Interview with Courtney Stephens and Pacho Velez, filmmakers of The American Sector presented in the section Disrupting History, available from November 12-18
Pacho’s latest film, The Reagan Show, also looked back at history, and in particular the relationships between the USA and the Soviet Union in the 1980s. Do you share a common interest in the Cold War?
Yes, but it’s not just a research interest. We’re both children of the 1980s, and the cultural products and political events of that era shaped our sense of the world, dreams, the built environment, what we studied in school. Everything. Godard called the ‘68 generation the children of Marx and Coca Cola - I guess that makes us the children of Reagan and Coca Cola (so there is some generational continuity, at least).
Was your focus always the relics of the Berlin Wall within the USA, or were you ever interested in its legacy elsewhere on the planet?
Making The American Sector, the panels of the wall felt mostly like the documentary equivalent of Hitchcock’s MacGuffin, an excuse to document our shared obsessions - institutional memory, landscapes, the legacy of the cold war, etc. America always felt like a natural boundary for those explorations. Though we did do some research into pieces now situated “behind” the iron curtain. There are a number of them, mostly distributed throughout former Soviet republics that we would love to visit, perhaps for a future film.
Why is now a good time to look back at that time of history? What does it tell us about our present time? It’s difficult not to think about Trump’s Wall, of course, but it’s also larger than that…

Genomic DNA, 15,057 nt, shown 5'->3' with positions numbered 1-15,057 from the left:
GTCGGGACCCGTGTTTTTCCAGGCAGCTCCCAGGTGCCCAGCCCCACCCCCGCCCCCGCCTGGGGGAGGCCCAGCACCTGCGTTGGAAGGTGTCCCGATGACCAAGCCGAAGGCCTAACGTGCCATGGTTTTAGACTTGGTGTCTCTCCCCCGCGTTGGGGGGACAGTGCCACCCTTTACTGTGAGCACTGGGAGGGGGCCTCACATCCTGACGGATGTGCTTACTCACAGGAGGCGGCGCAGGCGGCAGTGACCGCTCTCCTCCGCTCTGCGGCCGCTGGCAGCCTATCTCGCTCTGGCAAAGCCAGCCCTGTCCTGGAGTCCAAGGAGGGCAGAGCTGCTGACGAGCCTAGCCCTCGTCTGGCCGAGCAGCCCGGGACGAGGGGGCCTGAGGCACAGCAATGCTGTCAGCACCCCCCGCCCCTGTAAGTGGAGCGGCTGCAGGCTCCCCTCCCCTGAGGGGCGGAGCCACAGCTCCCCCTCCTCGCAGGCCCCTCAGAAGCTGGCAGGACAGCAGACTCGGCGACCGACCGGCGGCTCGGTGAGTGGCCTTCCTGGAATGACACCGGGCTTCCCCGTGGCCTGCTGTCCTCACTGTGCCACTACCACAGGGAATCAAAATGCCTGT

Haha, is it a good time to look back at that history? The news cycle changes so quickly. The end of the Cold War was an epochal shift in global power relations, but its effect on the American psyche has been so little examined. Francis Fukuyama laid it to rest by declaring “The end of history,” and though his epitaph has proven premature, nothing’s quite emerged to replace it. We don’t have a good national framework for understanding who and what we stand for. Some of the issues that were on the top of folks minds while we were in production were Trump’s Southern border wall and confederate monuments. The film is about national fractures, which we are seeing now in the most overt way.
How did you build the structure of the film, drawing from all these different fragments and different narratives?
It took a lot of trial and error! In the beginning we thought we might have a voiceover that could guide the viewer around the country, but we abandoned that pretty quickly after we began filming and talking to people (sometimes as formal interviews but often just inadvertently in the process of recording environmental sound). The associative meaning that the different Americans bring to the question of what this wall is doing here had far more nuance than anything we could write. So we started to think about the editing process as a process of stringing beads on a necklace - to see how they created meaning through juxtaposition, and how the subject of our film - which is a grey concrete block - could be made to develop through the way different people sound their voices off of it.
Can you talk about your choice to shoot in 16 mm? The texture of the film seems to mirror the idea of a historical imprint, but sometimes, I also feel a touch of irony in your aesthetic choices.
Shooting in film adds a patina of time to an image. Time can feel like a burden, or an affectation, getting in the way of other things a director is trying to capture. But in a movie like The American Sector, the choice of 16mm feels apt because it draws the audience’s attention to time’s impact on landscapes, institutions, and people.
16mm also has a distancing effect. Since it’s no longer the default medium, it draws attention to itself, inviting a more reflexive reading of an image. I think this ties into the irony that you’re describing, documenting contemporary attitudes through outmoded technologies.